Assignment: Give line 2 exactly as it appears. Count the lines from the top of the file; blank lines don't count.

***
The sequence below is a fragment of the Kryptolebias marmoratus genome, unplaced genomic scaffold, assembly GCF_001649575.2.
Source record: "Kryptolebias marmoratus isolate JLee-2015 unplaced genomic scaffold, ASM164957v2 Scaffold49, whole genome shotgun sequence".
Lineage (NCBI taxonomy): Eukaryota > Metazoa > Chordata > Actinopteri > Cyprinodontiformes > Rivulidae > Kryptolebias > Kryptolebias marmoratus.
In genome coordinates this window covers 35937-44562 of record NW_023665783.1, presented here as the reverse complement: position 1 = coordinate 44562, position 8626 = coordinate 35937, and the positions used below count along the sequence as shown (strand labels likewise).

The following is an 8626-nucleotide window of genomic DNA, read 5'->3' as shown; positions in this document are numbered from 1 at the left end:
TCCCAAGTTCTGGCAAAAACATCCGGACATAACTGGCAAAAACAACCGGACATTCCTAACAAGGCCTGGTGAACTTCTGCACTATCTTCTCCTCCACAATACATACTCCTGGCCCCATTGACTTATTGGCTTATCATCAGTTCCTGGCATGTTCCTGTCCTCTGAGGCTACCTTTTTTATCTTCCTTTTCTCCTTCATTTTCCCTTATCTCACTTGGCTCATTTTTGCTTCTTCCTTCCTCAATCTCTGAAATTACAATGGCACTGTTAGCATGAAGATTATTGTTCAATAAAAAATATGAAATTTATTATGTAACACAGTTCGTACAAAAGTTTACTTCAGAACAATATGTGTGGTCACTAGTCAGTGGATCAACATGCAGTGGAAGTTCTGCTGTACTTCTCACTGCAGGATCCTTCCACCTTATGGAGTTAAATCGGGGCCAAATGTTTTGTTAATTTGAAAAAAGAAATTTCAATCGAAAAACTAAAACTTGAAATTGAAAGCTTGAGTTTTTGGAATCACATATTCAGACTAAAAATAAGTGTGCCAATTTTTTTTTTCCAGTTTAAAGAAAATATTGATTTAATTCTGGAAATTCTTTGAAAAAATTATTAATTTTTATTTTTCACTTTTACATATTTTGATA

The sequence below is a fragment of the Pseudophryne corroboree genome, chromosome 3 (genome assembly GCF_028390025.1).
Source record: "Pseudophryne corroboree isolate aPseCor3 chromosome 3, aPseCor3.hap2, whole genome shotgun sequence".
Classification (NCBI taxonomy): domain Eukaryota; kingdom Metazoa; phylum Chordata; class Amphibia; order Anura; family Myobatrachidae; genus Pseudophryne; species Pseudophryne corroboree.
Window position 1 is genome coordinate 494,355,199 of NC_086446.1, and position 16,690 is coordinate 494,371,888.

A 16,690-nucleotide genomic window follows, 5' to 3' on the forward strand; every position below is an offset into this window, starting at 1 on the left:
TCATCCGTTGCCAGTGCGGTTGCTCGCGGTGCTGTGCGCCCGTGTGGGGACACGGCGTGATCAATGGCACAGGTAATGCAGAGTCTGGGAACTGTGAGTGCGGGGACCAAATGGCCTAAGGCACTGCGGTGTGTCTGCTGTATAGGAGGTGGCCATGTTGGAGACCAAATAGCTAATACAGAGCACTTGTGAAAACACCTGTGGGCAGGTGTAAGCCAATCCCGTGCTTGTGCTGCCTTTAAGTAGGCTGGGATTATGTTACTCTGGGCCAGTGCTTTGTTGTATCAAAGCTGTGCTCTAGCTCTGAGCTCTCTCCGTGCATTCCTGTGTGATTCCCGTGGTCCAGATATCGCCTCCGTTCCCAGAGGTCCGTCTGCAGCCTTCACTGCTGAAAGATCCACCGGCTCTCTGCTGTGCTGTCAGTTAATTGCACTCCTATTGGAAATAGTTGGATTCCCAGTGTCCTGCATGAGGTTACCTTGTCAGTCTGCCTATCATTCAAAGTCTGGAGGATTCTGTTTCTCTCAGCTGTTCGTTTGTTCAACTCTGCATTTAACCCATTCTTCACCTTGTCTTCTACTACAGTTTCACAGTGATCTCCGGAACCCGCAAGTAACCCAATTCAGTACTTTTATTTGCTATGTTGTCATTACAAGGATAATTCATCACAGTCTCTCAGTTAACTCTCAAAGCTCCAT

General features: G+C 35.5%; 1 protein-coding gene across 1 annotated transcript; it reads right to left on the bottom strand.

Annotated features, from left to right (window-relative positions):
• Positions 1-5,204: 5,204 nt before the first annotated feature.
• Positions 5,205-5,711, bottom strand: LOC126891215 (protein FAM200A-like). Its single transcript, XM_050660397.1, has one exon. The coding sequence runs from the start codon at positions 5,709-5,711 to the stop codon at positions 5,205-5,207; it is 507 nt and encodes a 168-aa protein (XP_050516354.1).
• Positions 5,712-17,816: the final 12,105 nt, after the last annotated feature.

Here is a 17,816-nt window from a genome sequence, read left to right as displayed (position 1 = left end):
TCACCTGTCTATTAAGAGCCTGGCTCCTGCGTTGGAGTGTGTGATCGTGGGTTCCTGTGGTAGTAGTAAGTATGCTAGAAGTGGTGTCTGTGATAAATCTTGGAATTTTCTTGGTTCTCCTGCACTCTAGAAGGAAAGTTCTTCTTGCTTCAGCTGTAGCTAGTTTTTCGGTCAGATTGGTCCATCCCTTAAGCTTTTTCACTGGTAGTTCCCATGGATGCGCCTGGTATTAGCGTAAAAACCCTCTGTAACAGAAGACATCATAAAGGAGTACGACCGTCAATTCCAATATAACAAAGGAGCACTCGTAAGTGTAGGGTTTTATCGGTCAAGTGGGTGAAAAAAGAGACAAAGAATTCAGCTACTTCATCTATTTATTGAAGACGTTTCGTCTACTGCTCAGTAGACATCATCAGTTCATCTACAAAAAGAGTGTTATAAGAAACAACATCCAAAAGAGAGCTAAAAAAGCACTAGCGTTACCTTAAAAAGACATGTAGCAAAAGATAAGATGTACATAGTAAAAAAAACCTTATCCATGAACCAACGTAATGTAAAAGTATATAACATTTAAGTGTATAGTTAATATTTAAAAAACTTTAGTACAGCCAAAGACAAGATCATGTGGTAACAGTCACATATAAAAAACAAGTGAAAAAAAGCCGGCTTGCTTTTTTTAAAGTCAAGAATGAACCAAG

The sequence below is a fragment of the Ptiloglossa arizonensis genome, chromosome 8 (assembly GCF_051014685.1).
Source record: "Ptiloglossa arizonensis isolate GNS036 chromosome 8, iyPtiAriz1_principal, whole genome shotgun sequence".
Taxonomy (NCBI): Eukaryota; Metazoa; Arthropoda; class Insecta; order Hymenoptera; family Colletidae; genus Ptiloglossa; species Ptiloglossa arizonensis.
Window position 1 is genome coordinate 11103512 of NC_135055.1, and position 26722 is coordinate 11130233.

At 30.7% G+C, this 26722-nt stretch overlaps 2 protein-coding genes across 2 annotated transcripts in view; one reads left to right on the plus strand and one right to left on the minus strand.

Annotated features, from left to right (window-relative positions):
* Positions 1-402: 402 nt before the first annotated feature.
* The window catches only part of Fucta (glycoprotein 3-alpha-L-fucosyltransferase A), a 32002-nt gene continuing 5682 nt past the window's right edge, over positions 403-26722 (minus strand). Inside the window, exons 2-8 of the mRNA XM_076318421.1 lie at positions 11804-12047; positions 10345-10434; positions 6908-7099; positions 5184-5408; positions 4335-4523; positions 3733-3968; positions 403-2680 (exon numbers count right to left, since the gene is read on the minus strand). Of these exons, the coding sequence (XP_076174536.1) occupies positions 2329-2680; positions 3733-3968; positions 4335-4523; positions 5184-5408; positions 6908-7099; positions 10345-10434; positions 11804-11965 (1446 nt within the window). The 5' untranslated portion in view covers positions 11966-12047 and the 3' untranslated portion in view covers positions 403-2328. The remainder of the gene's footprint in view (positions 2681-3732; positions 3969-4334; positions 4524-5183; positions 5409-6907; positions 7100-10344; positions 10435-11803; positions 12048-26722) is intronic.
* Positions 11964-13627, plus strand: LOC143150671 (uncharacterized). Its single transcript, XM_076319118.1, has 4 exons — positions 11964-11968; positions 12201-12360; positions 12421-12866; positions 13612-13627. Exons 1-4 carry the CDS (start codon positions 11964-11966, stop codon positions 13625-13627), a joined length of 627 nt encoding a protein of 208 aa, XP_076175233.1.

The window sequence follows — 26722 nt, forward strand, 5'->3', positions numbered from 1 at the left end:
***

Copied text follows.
Source record: "Kryptolebias marmoratus isolate JLee-2015 unplaced genomic scaffold, ASM164957v2 Scaffold49, whole genome shotgun sequence".